Herbalife rallies on stock exchange despite Ackman's pyramid scheme charges
On Friday, shares of Herbalife Ltd caught the stock rally fever as it rose up to 7%. Despite recent attacks from its activist investors Bill Ackman, investors were observed to have not been affected by claims about the nutrition company being a pyramid scam. A pyramid scheme is defined as an unsustaining business model wherein the company or members of an organization promise investors payment or services purportedly of value simply by recruiting other participants into the scheme.
The hedge fund manager, who is chief of Pershing Square Capital Management, revealed to Bloomberg Television that his hedge fund had lost some USD400 million to USD500 million from betting short against the company.
Aside from nutrition products, Herbalife International also sells weight management and skin care products. Founded in February 1980 by Mark Hughes, the company grew into a multi-level marketing firm with 6,200 employees all over the world.
Ackman disclosed in December last year that Pershing made a short bet worth USD1 billion against Herbalife. Ackman also said later on that he has been engaging with regulators to discuss his investment in the company in a weekly basis at least.
"One of the critical measures of whether this is a pyramid scheme or not is a question that David Einhorn actually asked on a conference call a year and a half ago: what percentage of your sales are outside the system?" Ackman said, citing Greenlight Capital's David Einhorn on a conference call regarding Herbalife's retail sales.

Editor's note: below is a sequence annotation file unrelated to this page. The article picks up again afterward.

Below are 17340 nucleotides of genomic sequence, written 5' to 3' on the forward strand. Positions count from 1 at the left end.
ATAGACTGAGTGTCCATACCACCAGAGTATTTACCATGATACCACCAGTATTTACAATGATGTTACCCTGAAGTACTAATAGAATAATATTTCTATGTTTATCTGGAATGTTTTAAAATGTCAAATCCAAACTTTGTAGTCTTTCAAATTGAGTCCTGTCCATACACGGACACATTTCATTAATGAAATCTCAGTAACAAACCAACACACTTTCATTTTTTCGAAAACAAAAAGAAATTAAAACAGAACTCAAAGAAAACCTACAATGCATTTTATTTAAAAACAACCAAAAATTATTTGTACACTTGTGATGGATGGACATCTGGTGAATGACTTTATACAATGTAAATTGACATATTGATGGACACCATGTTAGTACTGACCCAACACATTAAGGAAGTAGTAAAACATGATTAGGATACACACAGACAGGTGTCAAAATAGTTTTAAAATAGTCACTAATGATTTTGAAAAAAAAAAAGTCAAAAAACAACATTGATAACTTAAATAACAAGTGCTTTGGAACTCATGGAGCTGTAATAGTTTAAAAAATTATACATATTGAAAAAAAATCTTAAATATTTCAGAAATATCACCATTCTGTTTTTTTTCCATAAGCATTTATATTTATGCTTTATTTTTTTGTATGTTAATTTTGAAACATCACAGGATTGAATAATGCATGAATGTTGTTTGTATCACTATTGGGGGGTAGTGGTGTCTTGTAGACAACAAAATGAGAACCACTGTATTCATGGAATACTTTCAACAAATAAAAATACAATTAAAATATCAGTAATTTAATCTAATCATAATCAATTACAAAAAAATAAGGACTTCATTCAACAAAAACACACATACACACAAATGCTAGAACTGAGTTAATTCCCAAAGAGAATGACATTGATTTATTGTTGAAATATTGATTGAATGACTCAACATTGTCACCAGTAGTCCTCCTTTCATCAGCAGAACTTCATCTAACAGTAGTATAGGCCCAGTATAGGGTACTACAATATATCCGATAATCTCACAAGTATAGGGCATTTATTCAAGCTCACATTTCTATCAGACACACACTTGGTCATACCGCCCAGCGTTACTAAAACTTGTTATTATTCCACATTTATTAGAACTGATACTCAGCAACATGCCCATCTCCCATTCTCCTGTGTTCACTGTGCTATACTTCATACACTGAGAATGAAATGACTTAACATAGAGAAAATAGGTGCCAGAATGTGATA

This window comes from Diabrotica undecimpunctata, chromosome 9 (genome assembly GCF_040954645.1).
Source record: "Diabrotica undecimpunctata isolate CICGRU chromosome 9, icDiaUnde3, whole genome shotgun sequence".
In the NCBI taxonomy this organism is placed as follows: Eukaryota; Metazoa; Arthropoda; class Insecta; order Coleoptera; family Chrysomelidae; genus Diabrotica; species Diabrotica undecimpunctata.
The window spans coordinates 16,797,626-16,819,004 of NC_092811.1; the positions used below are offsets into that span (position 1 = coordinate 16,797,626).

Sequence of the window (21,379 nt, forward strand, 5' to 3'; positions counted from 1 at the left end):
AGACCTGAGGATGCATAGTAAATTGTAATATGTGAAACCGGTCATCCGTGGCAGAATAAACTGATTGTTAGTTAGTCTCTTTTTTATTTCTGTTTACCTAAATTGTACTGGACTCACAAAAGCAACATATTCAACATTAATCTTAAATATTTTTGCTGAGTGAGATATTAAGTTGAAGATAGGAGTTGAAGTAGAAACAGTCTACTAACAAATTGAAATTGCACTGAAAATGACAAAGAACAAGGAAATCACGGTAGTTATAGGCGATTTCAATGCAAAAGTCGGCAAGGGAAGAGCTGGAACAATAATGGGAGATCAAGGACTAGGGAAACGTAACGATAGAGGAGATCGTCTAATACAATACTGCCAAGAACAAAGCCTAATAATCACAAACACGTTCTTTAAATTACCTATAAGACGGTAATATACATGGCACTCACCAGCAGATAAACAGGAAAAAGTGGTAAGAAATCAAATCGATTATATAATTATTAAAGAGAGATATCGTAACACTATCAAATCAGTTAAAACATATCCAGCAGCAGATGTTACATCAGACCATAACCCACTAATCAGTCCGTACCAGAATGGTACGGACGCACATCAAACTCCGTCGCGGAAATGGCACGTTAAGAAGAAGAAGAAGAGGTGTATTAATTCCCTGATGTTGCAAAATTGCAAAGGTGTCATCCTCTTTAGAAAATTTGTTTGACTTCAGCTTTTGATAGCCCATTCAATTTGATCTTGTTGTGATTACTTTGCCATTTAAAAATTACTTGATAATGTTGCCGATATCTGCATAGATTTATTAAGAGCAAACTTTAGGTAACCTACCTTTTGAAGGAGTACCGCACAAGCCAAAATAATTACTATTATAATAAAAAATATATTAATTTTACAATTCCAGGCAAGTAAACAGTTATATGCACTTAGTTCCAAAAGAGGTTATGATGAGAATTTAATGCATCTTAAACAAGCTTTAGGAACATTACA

At the Robin Hood Investors Conference, Ackman said in an interview, "We are going to take this, as I say, to the end of the earth." Ackman also shared that his USD11.45 billion fund was doing well even though it incurred massive losses with Herbalife. Ackman cautioned investors about the nutrition company's audit, which was yet to be released.
A Herbalife spokesperson addressed Ackman's latest comments, and also highlighted the hedge fund manager's ability to pick consumer products stocks.
"Mr. Ackman presented nothing new today. After a year of baseless claims about Herbalife and hundreds of millions of dollars of losses for his investors, the only thing Mr. Ackman has proven with his obsessive, ego-driven investing decisions is his lack of understanding of consumer product companies," the Herbalife spokesperson said.